NFL’s Goodell would be biased arbiter in discrimination case, Black coaches say
A lawyer for three Black coaches accusing the National Football League of racist hiring on Monday told a federal judge their case should not be sent to arbitration because the designated mediator, league commissioner Roger Goodell, was biased.
Former Miami Dolphins head coach Brian Flores and two other coaches are suing the league and its 32 teams for alleged discrimination when filling coaching and senior management jobs.
The NFL last month said the claims lacked merit, and asked U.S. District Judge Valerie Caproni in Manhattan to either dismiss the case or send it to arbitration.
In a hearing on Monday, Douglas Wigdor, a lawyer for Flores and fellow coaches Steve Wilks and Ray Horton, said NFL bylaws provide for Goodell to arbitrate the coaches’ claims, leading to “unconscionable bias” because Goodell was employed by the teams.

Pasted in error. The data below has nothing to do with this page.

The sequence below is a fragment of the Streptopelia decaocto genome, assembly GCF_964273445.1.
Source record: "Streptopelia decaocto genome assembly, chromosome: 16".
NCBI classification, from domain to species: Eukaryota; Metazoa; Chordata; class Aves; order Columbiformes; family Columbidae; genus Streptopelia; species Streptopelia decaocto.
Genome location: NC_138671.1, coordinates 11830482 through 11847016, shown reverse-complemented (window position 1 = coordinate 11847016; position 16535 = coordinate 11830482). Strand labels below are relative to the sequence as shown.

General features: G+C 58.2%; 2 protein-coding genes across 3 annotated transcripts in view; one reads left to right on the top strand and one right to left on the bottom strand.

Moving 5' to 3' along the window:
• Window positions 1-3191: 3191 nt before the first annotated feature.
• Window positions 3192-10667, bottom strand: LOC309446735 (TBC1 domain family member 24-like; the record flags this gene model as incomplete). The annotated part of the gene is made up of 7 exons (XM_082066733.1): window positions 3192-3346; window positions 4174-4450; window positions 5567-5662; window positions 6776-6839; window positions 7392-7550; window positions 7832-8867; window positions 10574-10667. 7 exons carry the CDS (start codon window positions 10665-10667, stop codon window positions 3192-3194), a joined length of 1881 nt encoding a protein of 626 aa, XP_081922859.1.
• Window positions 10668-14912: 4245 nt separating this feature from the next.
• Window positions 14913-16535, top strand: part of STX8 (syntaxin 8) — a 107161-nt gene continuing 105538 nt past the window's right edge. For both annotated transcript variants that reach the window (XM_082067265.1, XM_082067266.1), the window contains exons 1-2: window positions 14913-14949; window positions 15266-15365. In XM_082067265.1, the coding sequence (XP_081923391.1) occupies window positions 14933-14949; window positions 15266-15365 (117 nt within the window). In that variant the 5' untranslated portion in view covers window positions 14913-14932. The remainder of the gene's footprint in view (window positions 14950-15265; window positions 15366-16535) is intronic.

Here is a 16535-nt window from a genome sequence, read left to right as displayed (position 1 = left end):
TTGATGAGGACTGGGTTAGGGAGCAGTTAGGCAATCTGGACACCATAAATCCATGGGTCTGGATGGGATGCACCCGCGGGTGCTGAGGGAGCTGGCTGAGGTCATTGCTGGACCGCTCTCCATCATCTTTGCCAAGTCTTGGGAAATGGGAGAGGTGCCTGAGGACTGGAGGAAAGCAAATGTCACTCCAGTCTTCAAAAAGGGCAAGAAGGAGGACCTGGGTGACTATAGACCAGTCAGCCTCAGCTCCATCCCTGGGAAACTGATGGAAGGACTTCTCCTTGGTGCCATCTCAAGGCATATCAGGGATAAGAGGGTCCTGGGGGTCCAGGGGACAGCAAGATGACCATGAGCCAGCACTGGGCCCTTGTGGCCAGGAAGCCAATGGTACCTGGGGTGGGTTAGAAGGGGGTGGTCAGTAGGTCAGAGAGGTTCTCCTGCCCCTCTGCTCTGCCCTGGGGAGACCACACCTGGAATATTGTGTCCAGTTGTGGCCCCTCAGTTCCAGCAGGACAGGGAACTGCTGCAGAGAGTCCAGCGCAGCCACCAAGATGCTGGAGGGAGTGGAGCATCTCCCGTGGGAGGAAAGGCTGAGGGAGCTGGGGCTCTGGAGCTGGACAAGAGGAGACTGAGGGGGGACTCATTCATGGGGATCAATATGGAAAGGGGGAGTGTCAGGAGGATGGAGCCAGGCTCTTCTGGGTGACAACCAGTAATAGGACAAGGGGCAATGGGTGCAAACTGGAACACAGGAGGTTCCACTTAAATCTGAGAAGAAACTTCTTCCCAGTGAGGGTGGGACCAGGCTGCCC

“It would be impossible for plaintiffs to effectively vindicate their rights if Commissioner Goodell were to oversee this arbitration process,” Wigdor said, pointing to Goodell’s $120 million in salary in the past two years, paid by the teams.
Loretta Lynch, a former U.S. attorney general now representing the NFL, said the league considers its arbitration process “neutral.”
The league has until June 21 to formally request arbitration.
Flores’ case has shined unflattering attention on the NFL, which has long condemned racism.
The league has also since 2003 required teams to consider minority candidates for head coaching vacancies under its so-called Rooney Rule, and in 2009 expanded the rule to cover general manager jobs.
Flores says he underwent “sham” interviews with the New York Giants and Denver Broncos to comply with the Rooney Rule, which the NFL denies.
The Pittsburgh Steelers hired Flores in February as a senior defensive assistant and linebacker coach. Wilks joined the Carolina Panthers as defensive pass game coordinator in February. Horton has retired.